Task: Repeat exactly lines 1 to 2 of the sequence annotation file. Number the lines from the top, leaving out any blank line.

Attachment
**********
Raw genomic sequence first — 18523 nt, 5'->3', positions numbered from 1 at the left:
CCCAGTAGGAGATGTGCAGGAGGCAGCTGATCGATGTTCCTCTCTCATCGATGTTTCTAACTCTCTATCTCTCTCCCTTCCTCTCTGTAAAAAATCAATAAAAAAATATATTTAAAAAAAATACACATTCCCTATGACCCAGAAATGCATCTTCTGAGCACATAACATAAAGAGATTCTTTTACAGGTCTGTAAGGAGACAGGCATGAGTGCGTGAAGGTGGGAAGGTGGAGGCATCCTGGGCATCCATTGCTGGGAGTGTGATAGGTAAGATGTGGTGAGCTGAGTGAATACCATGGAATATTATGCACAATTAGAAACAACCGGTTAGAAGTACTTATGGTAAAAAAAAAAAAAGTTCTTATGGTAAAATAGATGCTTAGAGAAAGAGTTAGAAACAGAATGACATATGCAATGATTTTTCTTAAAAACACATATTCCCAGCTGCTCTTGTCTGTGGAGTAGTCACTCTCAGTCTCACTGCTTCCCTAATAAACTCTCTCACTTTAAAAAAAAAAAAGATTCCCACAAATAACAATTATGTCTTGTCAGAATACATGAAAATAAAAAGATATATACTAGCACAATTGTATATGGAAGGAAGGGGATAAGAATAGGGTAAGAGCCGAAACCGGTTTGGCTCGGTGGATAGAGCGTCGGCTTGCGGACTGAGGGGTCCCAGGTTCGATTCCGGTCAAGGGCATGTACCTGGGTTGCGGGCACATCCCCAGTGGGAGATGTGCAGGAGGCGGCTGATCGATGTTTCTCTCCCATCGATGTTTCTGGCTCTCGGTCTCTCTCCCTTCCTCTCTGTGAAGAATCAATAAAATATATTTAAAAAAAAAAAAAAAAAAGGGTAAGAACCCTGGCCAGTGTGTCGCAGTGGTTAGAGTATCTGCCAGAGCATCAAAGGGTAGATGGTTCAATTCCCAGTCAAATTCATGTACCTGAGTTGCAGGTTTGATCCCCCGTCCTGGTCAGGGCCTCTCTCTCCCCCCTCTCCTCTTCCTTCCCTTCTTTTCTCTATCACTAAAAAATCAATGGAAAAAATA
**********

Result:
Raw genomic sequence first — 18523 nt, 5'->3', positions numbered from 1 at the left:
CCCAGTAGGAGATGTGCAGGAGGCAGCTGATCGATGTTCCTCTCTCATCGATGTTTCTAACTCTCTATCTCTCTCCCTTCCTCTCTGTAAAAAATCAATAAAAAAATATATTTAAAAAAAATACACATTCCCTATGACCCAGAAATGCATCTTCTGAGCACATAACATAAAGAGATTCTTTTACAGGTCTGTAAGGAGACAGGCATGAGTGCGTGAAGGTGGGAAGGTGGAGGCATCCTGGGCATCCATTGCTGGGAGTGTGATAGGTAAGATGTGGTGAGCTGAGTGAATACCATGGAATATTATGCACAATTAGAAACAACCGGTTAGAAGTACTTATGGTAAAAAAAAAAAAAGTTCTTATGGTAAAATAGATGCTTAGAGAAAGAGTTAGAAACAGAATGACATATGCAATGATTTTTCTTAAAAACACATATTCCCAGCTGCTCTTGTCTGTGGAGTAGTCACTCTCAGTCTCACTGCTTCCCTAATAAACTCTCTCACTTTAAAAAAAAAAAAGATTCCCACAAATAACAATTATGTCTTGTCAGAATACATGAAAATAAAAAGATATATACTAGCACAATTGTATATGGAAGGAAGGGGATAAGAATAGGGTAAGAGCCGAAACCGGTTTGGCTCGGTGGATAGAGCGTCGGCTTGCGGACTGAGGGGTCCCAGGTTCGATTCCGGTCAAGGGCATGTACCTGGGTTGCGGGCACATCCCCAGTGGGAGATGTGCAGGAGGCGGCTGATCGATGTTTCTCTCCCATCGATGTTTCTGGCTCTCGGTCTCTCTCCCTTCCTCTCTGTGAAGAATCAATAAAATATATTTAAAAAAAAAAAAAAAAAAGGGTAAGAACCCTGGCCAGTGTGTCGCAGTGGTTAGAGTATCTGCCAGAGCATCAAAGGGTAGATGGTTCAATTCCCAGTCAAATTCATGTACCTGAGTTGCAGGTTTGATCCCCCGTCCTGGTCAGGGCCTCTCTCTCCCCCCTCTCCTCTTCCTTCCCTTCTTTTCTCTATCACTAAAAAATCAATGGAAAAAATA